The registration of millions of new voters across the nation has raised the prospect of a surge of first-time voters on election day, but it remains hotly disputed whether their ballots will alter the outcome of the presidential election.
This year's increase in new registrants appears driven by voters' increasing sense that the stakes are high in the Nov. 2 contest -- following a historically tight 2000 presidential race, a controversial war and a polarizing presidency.
The deluge of new registrations -- abetted by the candidates, parties and independent political groups -- has been so great in some states that election officials say they will need every day before the election to assemble voter rolls. In hotly contested Iowa and Missouri, only a tiny fraction of eligible citizens remains unregistered. The ultimate battleground four years ago, Florida, has seen a net gain of 1.5 million registrants -- a four-year increase of nearly 18% that brings the total of the state's voting rolls to 10.3 million.
Both parties have gained ground in most of the hard-fought states that are expected to determine November's winner, but in most states where figures are available, it is nonpartisan voters who have recorded the largest increases.
The political significance of the new registrations remains unclear, however, because some of the biggest growth has been in independent voters and because party loyalties remain unknown in two critical Midwest swing states -- Ohio and Wisconsin.
Nationwide, at least two polls in the last week showed that newly registered voters favored Democratic presidential candidate John F. Kerry by double-digit margins. The Massachusetts senator holds an even greater lead, the polls found, among voters 29 and younger, many of whom will be voting for the first time.
Democratic strategists cautiously postulate that there exists an even greater Kerry vote "hidden" among young and new voters whom pollsters aren't reaching. But, in an interview, President Bush's campaign manager dismissed many of the opposition's registration gains as inflated.
It has been a truism of U.S. politics for generations that new and young voters tend to diminish in significance when it comes time to go to the polls. The percentage of young registered voters who actually cast ballots has slipped steadily in recent times. It hit a low in 2000, when just 15% of the electorate was 29 or younger, according to a Los Angeles Times exit poll.
Asked about the chances that newly registered voters would prove key to winning an election, Democratic political strategist James Carville once said: "You know what they call a candidate who's counting on a lot of new voters? A loser."
Yet this year's campaign has played out against a backdrop of unparalleled events, most obviously the 2001 terrorist attacks and the subsequent war in Iraq.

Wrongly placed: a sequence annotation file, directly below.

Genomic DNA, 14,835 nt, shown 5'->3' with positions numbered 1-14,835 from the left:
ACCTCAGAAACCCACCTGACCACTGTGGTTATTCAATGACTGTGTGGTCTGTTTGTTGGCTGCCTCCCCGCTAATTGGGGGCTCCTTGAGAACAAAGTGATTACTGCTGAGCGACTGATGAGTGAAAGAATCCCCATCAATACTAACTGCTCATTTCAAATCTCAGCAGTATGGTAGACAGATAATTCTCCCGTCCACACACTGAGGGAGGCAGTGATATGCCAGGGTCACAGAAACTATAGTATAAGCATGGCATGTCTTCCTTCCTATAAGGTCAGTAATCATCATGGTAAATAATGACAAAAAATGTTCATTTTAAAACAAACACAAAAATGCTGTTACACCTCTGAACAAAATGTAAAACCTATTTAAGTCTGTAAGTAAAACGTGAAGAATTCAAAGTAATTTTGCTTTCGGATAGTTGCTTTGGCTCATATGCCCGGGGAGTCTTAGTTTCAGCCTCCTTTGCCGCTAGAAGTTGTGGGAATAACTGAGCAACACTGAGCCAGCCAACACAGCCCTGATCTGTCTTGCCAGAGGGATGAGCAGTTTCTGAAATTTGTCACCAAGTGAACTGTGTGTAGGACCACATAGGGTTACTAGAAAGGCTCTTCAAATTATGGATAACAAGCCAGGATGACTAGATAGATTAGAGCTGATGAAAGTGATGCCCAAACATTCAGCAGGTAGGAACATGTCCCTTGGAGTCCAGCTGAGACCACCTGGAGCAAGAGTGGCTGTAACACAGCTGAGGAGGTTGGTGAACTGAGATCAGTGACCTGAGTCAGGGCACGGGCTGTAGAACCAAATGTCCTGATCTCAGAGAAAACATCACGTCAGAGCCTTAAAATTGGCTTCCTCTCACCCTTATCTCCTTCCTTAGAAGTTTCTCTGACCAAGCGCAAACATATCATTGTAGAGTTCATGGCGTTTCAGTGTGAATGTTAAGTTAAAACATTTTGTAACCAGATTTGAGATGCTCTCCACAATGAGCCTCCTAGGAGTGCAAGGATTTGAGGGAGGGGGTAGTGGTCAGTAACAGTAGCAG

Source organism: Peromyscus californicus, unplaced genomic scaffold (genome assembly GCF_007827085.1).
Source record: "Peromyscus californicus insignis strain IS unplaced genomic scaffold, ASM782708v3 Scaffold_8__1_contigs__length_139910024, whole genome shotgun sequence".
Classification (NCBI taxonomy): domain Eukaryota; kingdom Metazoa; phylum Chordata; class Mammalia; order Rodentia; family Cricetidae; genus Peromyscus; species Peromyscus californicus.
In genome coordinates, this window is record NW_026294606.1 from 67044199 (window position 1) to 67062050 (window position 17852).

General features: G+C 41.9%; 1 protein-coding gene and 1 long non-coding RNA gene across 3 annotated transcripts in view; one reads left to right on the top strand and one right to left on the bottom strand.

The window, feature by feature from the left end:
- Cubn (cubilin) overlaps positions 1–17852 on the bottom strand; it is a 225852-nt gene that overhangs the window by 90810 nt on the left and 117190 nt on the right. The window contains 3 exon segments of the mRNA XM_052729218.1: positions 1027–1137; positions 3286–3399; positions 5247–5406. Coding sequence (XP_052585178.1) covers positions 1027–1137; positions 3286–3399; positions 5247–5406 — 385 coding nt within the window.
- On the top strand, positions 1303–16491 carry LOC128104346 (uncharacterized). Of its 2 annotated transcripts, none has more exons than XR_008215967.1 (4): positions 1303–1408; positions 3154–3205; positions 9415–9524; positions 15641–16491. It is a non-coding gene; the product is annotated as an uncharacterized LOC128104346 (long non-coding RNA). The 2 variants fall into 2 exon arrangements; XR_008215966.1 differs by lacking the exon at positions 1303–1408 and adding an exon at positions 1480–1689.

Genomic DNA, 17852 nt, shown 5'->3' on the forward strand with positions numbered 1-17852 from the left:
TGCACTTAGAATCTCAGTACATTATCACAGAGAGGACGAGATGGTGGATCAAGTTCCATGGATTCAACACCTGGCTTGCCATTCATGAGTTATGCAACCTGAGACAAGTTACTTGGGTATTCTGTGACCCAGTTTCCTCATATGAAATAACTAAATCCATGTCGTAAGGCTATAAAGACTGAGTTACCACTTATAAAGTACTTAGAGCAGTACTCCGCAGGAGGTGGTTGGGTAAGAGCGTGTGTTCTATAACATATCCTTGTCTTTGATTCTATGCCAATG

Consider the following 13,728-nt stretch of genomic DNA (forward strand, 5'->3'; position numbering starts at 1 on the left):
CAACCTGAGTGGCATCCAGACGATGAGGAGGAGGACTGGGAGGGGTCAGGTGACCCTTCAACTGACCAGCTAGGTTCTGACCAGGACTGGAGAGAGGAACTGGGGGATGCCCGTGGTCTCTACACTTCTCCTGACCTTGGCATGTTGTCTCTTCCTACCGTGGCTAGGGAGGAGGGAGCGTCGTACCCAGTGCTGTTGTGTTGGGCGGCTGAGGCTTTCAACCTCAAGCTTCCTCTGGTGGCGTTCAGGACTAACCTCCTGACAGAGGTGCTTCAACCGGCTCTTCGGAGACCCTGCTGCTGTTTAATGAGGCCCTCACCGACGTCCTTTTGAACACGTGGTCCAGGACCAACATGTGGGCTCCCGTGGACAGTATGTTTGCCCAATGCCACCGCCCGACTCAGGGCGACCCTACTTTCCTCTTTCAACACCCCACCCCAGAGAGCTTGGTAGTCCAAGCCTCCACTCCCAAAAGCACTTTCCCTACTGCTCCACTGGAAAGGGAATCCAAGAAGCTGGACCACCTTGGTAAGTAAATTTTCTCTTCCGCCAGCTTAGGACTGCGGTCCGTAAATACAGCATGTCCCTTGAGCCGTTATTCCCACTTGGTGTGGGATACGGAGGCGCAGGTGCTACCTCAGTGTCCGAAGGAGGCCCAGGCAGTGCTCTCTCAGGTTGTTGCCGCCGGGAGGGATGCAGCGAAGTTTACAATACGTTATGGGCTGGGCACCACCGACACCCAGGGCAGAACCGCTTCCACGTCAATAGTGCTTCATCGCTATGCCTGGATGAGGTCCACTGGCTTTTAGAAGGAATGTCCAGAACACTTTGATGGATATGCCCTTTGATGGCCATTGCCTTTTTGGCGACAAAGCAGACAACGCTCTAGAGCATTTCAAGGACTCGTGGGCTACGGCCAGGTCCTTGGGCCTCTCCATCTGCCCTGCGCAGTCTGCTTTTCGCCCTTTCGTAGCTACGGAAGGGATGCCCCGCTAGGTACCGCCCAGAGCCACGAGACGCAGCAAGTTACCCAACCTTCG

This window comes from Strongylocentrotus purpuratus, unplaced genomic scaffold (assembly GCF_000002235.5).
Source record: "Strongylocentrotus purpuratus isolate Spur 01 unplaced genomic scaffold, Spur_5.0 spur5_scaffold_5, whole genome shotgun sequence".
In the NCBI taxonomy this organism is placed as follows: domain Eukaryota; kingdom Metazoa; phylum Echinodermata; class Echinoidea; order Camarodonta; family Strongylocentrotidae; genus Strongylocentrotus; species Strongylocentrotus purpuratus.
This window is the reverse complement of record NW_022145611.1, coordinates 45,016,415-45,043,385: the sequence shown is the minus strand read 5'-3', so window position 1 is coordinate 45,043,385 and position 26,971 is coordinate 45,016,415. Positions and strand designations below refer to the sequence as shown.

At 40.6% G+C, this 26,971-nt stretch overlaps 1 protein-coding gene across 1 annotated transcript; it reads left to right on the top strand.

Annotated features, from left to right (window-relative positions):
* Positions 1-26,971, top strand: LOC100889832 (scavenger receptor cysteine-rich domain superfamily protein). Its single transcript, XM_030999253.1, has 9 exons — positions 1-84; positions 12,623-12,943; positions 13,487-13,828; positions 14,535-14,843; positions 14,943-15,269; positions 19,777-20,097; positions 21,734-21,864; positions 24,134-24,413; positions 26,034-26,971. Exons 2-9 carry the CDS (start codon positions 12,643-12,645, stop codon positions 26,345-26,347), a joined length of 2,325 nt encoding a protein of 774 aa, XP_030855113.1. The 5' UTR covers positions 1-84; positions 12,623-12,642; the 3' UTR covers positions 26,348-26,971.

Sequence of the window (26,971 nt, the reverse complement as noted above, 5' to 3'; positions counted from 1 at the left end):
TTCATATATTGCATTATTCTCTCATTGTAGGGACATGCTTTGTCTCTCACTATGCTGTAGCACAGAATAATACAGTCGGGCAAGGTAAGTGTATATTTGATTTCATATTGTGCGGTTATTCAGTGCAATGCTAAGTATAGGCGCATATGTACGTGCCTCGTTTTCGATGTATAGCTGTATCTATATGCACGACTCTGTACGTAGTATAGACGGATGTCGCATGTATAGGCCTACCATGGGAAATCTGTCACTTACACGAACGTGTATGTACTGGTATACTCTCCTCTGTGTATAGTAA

It also follows a 2000 election in which voters learned that their ballots really could decide who won the presidency. Aside from the nationally spotlighted Florida contest four years ago, margins of a few hundred or few thousand votes determined the outcome in Iowa, New Hampshire, New Mexico, Oregon and Wisconsin.
"This is the most emotional election we have had since 1968," when the civil rights movement and the Vietnam War were roiling the nation, said Curtis Gans, director of the Washington-based Committee for the Study of the American Electorate. "The war in Iraq is a lightning rod. George Bush is a lightning rod."
The strong feelings on both sides were much in evidence last week among voters who said they would be voting for the first time in many years -- or for the first time, period.
"I never thought that my vote would count," said Dana Waelde, 22, who manages a coffee shop in Pittsburgh. "It's very important that Bush is not our president. I don't see how a man like him can represent our country. He lied to us [about the justification for the Iraq war]. We were all fooled."
Mike Demoen, a jet engine mechanic from Henderson, Nev., has just as strong a feeling that Bush is the right man for his time.
"He's stronger on what the principles of America really are," Demoen, 35, said last week, after voting at an early-balloting center. "Seeking counsel from the U.N. [on issues such as the invasion of Iraq] is outdated and wrong. I think America should stand on its own."
Some voters in 2000 complained that they could find little difference between Bush and his Democratic foe, then-Vice President Al Gore. That lament is mostly absent this time around.
"The interest level is higher because of the polarization," said Brian Sanderoff, a pollster based in New Mexico, one the narrowing number of battleground states. "Even young people now see a real difference among the candidates. Because of that and the war, people have strong feelings one way or the other."
But just which new voters will show up on election day? No one knows for sure, and until election day, any projections will be little more than guesswork.